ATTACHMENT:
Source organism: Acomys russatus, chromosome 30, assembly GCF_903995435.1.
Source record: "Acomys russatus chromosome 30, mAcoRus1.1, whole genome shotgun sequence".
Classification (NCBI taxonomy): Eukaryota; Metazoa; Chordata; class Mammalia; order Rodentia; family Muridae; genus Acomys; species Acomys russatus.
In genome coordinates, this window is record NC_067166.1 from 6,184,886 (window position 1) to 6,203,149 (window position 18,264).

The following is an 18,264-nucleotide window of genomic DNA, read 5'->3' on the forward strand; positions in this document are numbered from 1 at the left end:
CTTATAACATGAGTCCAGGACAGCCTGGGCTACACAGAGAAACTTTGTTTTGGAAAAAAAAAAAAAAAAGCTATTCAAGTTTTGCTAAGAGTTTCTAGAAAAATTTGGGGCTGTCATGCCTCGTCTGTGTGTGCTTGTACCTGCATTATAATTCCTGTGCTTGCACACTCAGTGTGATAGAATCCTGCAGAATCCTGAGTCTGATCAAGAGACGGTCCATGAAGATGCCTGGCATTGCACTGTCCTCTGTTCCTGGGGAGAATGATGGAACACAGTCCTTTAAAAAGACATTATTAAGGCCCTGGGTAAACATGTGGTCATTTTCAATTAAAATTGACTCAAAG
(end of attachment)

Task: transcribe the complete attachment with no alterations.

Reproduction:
Source organism: Acomys russatus, chromosome 30, assembly GCF_903995435.1.
Source record: "Acomys russatus chromosome 30, mAcoRus1.1, whole genome shotgun sequence".
Classification (NCBI taxonomy): Eukaryota; Metazoa; Chordata; class Mammalia; order Rodentia; family Muridae; genus Acomys; species Acomys russatus.
In genome coordinates, this window is record NC_067166.1 from 6,184,886 (window position 1) to 6,203,149 (window position 18,264).

The following is an 18,264-nucleotide window of genomic DNA, read 5'->3' on the forward strand; positions in this document are numbered from 1 at the left end:
CTTATAACATGAGTCCAGGACAGCCTGGGCTACACAGAGAAACTTTGTTTTGGAAAAAAAAAAAAAAAAGCTATTCAAGTTTTGCTAAGAGTTTCTAGAAAAATTTGGGGCTGTCATGCCTCGTCTGTGTGTGCTTGTACCTGCATTATAATTCCTGTGCTTGCACACTCAGTGTGATAGAATCCTGCAGAATCCTGAGTCTGATCAAGAGACGGTCCATGAAGATGCCTGGCATTGCACTGTCCTCTGTTCCTGGGGAGAATGATGGAACACAGTCCTTTAAAAAGACATTATTAAGGCCCTGGGTAAACATGTGGTCATTTTCAATTAAAATTGACTCAAAG